World Bulletin / News Desk
The US Treasury placed four serving or retired Venezuelan generals on its sanctions blacklist Friday, raising pressure on the embattled government of President Nicolas Maduro.
Washington has already targeted Maduro himself for sanctions, and is a long-standing opponent of what it sees as his increasingly authoritarian regime.
In a televised address late Friday Maduro said the Trump administration had "exhausted his patience."
"My patience is at the limit with the imperialist government of Donald Trump. I am not going to accept any more from this aggressive government."
The leader authorized Venezuela's military to respond in writing "with forcefulness" to what he characterized as "blackmail" from the White House.
Falling oil prices, political unrest, and corruption have decimated the country's economy and led to deadly protests under Maduro.
The new sanctions "highlight that corruption and repression continue to flourish under the Maduro regime, both by those in current government positions and former officials who continue to benefit from a corrupt system," the Treasury said.
Venezuelan Foreign Minister Jorge Arreaza said in a Twitter post following the US announcement that Caracas' military would never kowtow to Washington.
The army "will never bow to any foreign power, much less to the imperialist and warlike forces of Donald Trump's supremacist government. We demand respect," Arreaza wrote.
- 'International accountability' -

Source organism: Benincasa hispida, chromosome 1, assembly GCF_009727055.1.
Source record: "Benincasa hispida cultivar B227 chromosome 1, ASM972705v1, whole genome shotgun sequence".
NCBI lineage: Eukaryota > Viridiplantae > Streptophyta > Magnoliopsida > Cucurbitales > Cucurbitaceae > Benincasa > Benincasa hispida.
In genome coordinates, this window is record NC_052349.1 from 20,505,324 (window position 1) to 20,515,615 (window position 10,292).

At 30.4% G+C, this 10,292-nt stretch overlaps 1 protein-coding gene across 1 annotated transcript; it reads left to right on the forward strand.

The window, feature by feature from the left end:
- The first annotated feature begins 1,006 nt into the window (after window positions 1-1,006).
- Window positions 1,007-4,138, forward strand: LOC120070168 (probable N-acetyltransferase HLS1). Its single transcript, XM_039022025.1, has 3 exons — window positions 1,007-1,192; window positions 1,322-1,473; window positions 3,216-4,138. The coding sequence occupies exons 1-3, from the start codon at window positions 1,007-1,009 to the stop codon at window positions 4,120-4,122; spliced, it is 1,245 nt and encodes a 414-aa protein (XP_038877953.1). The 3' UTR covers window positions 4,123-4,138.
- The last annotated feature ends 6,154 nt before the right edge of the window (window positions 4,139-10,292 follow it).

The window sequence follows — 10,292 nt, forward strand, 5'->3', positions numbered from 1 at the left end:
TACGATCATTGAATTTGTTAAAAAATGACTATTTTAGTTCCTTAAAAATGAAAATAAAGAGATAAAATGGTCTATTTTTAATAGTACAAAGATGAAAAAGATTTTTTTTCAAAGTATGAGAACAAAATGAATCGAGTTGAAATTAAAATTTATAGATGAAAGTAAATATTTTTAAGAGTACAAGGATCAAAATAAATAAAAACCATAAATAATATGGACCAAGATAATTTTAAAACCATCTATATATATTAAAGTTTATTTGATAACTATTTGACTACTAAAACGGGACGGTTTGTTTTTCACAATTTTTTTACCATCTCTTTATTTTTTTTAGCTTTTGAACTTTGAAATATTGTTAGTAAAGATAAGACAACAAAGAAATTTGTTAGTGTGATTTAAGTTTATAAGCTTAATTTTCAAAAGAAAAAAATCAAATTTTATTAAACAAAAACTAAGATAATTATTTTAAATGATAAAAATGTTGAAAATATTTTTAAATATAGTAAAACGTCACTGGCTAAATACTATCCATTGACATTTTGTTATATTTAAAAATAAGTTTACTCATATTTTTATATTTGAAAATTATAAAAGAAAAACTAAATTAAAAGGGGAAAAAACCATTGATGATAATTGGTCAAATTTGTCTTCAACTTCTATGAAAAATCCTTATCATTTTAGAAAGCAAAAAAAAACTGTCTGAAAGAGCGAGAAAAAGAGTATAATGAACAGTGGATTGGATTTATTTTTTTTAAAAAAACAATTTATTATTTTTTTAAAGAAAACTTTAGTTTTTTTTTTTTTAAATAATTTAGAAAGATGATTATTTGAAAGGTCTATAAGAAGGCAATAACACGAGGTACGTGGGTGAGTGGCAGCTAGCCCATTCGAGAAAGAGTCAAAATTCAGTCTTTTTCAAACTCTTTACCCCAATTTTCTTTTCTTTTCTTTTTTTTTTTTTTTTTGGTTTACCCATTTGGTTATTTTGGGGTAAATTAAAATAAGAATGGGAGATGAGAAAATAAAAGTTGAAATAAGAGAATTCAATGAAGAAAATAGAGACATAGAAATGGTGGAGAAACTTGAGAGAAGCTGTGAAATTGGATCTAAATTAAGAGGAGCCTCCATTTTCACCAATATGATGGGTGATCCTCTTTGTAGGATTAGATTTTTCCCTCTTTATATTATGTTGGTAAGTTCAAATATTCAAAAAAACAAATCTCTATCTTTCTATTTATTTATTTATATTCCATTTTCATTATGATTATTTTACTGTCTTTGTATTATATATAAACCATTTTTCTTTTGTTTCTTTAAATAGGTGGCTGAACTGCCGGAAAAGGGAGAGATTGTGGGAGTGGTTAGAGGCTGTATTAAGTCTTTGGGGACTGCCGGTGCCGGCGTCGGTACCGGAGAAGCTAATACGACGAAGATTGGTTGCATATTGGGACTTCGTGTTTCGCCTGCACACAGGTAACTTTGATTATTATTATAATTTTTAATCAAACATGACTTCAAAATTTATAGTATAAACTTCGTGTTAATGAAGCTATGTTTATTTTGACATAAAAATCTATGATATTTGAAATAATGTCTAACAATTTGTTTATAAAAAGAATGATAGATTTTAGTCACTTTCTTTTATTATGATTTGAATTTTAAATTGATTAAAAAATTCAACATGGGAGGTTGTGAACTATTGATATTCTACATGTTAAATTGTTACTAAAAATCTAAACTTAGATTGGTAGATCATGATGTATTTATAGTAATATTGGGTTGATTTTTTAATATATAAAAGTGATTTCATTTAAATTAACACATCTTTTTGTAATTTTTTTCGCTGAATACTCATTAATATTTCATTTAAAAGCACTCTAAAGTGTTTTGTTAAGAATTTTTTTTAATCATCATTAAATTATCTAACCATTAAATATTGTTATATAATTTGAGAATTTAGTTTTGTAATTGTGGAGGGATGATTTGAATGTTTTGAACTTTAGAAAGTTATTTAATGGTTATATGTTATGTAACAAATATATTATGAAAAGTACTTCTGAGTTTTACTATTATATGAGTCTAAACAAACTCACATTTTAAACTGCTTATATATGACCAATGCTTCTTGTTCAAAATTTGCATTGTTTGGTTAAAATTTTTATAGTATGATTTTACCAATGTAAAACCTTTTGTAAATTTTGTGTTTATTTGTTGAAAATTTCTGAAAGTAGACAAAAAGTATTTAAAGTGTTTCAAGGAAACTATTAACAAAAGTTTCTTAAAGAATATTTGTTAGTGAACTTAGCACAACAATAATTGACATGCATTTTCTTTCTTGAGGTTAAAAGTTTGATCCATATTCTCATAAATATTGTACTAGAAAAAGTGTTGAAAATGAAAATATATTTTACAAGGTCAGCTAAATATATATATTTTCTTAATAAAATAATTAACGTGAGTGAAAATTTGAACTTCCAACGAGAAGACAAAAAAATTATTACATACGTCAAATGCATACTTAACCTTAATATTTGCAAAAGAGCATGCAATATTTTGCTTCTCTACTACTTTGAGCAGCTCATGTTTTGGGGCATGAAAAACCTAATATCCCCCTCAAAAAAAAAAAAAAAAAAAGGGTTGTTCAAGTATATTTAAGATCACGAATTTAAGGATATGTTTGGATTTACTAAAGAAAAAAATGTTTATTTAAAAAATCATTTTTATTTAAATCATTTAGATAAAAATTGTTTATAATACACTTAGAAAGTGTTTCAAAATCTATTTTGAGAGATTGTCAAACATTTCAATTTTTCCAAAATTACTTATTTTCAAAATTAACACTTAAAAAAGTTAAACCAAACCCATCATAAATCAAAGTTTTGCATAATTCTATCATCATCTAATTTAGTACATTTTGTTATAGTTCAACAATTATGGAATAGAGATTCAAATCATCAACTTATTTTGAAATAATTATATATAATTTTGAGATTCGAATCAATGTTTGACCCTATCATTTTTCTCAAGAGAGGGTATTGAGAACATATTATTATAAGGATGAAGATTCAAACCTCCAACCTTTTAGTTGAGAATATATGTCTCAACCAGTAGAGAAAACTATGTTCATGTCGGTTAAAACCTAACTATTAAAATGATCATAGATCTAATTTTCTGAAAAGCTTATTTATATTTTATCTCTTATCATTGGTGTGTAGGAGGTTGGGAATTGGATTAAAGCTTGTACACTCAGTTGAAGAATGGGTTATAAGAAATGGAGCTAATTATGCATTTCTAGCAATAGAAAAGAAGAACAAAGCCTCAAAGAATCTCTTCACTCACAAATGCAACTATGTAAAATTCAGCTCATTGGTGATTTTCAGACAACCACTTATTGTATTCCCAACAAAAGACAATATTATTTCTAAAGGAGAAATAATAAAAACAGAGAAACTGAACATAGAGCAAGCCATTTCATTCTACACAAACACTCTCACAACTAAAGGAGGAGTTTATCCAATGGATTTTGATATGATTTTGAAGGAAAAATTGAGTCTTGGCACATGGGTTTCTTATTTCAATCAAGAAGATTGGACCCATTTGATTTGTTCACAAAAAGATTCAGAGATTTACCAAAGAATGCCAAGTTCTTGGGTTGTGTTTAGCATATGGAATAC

Delcy Rodriguez, president of Maduro's Constituent Assembly which effectively runs the country, said Trump "and his eccentric government should understand that Venezuela will never give in to blackmail or threats."
Treasury Secretary Steven Mnuchin said in a statement that "President Maduro and his inner circle continue to put their own interests above those of the Venezuelan people."
"This action underscores the United States' resolve to hold Maduro and others engaged in corruption in Venezuela accountable," he added.
"We call on concerned parties and international partners around the world to join us as we stand with the Venezuelan people to further isolate this oppressive regime."
Under the US Treasury order, Aragua state governor, retired general and state oil firm board member Rodolfo Clemente Marco Torres is designated for his alleged role in food smuggling.
Francisco Jose Rangel Gomez, another retired general and a former governor of Bolivar state, is accused of pressuring Venezuelan courts to release suspected members of armed pro-government gangs.
General Fabio Enrique Zavarse Pabon, commander of the defense zone that includes Caracas, is accused of using National Guard troops to violently repress demonstrations.
And Major General Jose Izquierdo Torres is accused of using his rank and position to corruptly enrich himself.
The Treasury order freezes any assets the four might have in US jurisdictions, and bans Americans and US firms from doing business with them.
US State Department spokeswoman Heather Nauert said the sanctions would only be removed if one day the officials change their behavior and respect the rule of law.
"Members of the Venezuelan armed forces who put their own interests above those of their fellow citizens cannot expect immunity from our sanctions and international accountability," she added.
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